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Using what may be considered today's "best" or "most secure" CSPRNGs, how much maximum data N can you read from a CSPRNG given seed input of length n before the output starts becoming predictable (without reseeding)? Can one read from it indefinitely and still get unpredictable output?
More concretely: can I generate 20kb of data from a hardware random number device, feed that to a stateful CSPRNG, get rid of the hardware random number generator, and indefinitely use the data from the CSPRNG for cryptographic purposes?

Note: I realize "length" may be problematic, so this question may be answered in terms of entropy quality.

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This is exactly what /dev/urandom does, actually.

A PRNG with a seed of length N bits will have a period (repetition length) of 2^N bits, due to the pigeonhole principle. So as long as your CSPRNG is perfectly secure and has a seed length of, say, 256 bits, you don't have to worry about ever repeating before the heat death of the universe. (Note that seeds are of fixed lengths.)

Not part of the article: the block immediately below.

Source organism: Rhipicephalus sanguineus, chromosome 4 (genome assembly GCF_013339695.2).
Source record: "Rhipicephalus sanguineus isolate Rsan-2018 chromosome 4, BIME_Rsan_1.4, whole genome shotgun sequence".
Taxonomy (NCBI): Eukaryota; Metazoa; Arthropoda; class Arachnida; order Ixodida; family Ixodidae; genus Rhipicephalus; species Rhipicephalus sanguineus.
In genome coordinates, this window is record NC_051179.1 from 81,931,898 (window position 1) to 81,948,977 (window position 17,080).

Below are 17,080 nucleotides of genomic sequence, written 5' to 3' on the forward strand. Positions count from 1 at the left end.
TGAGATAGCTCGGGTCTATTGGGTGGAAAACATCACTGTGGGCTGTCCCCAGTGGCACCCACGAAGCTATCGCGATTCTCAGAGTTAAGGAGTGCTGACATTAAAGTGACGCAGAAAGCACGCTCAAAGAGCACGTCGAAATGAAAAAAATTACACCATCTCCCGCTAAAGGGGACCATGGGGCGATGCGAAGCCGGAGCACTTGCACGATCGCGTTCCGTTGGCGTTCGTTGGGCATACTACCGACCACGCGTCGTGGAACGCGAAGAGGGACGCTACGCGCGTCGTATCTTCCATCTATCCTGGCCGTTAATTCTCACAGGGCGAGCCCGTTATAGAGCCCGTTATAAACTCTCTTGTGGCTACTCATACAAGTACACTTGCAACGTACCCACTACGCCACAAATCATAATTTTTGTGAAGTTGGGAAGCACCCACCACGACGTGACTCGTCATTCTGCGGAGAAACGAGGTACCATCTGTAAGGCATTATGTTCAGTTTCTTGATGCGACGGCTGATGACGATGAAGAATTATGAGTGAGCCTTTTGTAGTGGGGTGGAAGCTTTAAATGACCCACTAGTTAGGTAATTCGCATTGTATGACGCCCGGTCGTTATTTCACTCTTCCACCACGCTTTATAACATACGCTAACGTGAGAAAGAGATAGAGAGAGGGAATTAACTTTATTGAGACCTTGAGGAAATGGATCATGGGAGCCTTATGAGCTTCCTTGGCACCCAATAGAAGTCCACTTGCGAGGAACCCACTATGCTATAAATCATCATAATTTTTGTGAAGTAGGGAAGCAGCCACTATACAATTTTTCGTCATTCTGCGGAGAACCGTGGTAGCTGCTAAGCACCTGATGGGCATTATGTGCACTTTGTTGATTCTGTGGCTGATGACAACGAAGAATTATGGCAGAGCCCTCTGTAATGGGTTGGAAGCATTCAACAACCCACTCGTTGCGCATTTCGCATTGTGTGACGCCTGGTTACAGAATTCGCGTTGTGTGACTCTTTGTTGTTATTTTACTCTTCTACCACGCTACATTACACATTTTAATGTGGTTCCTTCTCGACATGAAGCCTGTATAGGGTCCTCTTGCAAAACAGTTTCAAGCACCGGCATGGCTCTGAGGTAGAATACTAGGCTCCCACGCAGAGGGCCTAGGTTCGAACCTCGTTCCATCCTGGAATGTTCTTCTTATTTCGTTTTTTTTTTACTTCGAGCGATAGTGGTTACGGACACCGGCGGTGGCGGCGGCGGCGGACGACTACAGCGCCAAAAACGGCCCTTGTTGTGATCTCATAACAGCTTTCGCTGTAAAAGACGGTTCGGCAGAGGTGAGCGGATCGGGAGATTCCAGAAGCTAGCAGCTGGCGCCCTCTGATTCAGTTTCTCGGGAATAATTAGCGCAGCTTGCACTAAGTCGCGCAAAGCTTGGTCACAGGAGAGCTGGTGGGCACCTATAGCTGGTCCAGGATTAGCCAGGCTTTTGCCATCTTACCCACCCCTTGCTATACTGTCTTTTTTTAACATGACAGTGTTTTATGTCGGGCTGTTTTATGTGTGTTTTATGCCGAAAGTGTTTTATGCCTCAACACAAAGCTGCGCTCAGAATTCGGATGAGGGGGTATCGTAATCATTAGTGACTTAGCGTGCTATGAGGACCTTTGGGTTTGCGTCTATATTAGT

The reason this is considered dangerous is because if for any reason your PRNG leaks state, say because an attacker uses a kernel info-disclosure bug, all the "random" data is compromised until the next reseed. OTOH, fetching "real" randomness when you need it provides perfect forward security.

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